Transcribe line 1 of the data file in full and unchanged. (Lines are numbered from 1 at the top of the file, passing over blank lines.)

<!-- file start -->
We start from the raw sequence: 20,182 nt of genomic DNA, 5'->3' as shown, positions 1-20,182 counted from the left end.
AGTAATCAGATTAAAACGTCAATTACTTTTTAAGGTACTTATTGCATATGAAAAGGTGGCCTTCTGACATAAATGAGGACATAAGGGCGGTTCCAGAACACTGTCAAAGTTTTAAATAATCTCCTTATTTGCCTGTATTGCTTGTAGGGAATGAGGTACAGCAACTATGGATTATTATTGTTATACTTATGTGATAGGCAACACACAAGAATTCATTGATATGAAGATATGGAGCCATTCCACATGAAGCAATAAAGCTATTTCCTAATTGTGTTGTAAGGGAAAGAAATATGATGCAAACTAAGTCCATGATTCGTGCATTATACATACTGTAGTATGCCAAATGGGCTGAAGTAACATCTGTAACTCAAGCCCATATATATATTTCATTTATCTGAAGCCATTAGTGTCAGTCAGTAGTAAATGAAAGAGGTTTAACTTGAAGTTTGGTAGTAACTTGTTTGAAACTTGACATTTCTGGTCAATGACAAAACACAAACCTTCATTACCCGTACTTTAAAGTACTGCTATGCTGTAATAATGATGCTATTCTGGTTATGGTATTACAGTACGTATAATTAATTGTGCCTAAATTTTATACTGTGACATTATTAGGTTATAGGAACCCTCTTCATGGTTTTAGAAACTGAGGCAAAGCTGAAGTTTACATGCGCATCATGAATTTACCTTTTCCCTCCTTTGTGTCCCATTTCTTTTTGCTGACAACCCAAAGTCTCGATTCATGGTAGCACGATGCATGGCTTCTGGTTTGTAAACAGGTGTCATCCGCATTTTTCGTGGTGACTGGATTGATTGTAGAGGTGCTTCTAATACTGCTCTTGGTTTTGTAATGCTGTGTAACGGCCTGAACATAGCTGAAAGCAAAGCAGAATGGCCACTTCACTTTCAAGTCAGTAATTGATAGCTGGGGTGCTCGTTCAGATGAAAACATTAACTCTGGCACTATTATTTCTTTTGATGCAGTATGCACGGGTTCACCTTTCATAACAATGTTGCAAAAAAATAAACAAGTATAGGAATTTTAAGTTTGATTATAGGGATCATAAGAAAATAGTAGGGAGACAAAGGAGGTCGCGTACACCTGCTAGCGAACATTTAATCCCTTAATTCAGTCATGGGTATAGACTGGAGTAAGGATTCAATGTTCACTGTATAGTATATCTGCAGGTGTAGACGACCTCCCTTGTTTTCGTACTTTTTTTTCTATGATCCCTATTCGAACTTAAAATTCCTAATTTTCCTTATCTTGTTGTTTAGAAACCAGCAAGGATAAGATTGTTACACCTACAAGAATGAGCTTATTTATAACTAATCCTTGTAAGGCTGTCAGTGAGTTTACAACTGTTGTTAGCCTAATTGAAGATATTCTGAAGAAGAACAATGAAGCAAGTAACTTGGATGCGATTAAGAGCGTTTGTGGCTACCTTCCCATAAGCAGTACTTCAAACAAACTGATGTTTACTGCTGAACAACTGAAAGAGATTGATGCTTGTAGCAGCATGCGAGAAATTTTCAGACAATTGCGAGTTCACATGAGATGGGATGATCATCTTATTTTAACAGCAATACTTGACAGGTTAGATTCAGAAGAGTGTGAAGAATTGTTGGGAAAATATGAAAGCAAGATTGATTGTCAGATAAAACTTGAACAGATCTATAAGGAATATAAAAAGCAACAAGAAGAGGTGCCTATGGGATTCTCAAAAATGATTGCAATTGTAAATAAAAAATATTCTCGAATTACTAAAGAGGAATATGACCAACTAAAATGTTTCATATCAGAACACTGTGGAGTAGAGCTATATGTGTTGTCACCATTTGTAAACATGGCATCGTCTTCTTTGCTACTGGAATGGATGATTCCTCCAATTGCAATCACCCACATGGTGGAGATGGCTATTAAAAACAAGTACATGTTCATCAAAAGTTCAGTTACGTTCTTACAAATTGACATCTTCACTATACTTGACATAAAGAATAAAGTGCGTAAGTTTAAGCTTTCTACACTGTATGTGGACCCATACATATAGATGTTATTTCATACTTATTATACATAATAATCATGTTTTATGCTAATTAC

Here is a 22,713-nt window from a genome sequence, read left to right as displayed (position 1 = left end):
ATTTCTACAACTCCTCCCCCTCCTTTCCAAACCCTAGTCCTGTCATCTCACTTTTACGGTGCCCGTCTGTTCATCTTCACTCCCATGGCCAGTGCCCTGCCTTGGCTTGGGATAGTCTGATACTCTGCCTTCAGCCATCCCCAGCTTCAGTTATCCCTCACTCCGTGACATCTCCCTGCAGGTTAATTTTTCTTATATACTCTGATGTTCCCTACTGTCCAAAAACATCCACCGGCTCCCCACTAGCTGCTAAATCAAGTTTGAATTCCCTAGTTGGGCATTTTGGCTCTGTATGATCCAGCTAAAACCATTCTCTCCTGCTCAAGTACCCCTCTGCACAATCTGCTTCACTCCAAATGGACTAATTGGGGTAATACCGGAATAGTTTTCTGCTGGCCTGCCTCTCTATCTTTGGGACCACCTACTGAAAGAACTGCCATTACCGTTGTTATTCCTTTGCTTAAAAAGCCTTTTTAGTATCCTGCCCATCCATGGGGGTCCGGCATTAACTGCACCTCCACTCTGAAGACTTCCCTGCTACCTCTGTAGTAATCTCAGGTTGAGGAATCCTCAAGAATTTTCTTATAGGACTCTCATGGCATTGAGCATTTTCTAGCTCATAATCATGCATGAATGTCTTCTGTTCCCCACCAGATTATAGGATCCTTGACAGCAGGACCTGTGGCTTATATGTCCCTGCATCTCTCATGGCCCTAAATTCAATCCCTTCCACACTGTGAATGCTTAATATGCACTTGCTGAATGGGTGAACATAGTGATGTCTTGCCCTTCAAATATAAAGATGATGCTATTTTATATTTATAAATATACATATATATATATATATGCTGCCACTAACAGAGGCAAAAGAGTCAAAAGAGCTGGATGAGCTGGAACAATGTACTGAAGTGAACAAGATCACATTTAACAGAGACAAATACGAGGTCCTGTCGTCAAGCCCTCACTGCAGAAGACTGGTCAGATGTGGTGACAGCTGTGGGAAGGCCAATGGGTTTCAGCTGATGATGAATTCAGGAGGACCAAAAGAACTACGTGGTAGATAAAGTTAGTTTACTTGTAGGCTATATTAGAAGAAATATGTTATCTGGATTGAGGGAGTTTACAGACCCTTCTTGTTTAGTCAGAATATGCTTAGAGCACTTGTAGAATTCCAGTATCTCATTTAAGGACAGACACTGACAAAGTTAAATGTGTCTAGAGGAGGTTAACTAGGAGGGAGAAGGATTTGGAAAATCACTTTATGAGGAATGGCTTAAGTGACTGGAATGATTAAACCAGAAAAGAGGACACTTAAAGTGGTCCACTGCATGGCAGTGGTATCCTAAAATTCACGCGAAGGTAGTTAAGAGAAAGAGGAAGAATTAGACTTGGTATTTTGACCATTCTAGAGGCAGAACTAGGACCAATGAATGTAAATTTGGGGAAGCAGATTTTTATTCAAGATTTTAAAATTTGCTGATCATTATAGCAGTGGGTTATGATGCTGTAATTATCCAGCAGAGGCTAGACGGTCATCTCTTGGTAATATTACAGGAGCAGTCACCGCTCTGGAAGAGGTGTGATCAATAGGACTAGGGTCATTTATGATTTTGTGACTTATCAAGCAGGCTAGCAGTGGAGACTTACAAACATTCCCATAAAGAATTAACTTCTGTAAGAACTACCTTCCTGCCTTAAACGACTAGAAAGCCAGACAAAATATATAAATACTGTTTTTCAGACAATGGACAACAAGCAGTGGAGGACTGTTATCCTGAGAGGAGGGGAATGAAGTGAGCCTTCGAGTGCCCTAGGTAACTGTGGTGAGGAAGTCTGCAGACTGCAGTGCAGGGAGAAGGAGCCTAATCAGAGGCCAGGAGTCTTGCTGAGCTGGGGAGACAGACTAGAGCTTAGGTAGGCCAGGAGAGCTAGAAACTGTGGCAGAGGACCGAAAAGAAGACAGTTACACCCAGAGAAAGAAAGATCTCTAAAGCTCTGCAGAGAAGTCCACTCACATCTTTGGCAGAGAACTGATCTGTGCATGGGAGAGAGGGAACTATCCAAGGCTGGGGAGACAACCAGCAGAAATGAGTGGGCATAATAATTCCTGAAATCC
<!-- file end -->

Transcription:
We start from the raw sequence: 20,182 nt of genomic DNA, 5'->3' as shown, positions 1-20,182 counted from the left end.